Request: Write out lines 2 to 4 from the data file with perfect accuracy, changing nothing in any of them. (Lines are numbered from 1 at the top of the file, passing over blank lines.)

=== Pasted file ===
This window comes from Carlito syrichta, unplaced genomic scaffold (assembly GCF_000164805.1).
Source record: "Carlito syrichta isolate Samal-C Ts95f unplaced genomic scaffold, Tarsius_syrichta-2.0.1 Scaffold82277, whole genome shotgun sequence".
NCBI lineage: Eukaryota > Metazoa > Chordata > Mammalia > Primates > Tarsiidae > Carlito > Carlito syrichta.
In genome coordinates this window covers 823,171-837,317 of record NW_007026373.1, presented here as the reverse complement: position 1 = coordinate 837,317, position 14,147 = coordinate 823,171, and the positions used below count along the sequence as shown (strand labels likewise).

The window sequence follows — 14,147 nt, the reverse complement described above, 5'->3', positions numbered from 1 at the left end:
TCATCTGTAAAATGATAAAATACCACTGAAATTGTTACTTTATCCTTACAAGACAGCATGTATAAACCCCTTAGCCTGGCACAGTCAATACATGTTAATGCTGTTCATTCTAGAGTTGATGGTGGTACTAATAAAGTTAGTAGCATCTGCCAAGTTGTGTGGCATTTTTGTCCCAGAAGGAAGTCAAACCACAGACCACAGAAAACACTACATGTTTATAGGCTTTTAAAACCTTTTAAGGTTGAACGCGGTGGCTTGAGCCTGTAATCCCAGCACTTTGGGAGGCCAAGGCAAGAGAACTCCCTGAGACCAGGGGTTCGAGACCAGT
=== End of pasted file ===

Source record: "Carlito syrichta isolate Samal-C Ts95f unplaced genomic scaffold, Tarsius_syrichta-2.0.1 Scaffold82277, whole genome shotgun sequence".
NCBI lineage: Eukaryota > Metazoa > Chordata > Mammalia > Primates > Tarsiidae > Carlito > Carlito syrichta.
In genome coordinates this window covers 823,171-837,317 of record NW_007026373.1, presented here as the reverse complement: position 1 = coordinate 837,317, position 14,147 = coordinate 823,171, and the positions used below count along the sequence as shown (strand labels likewise).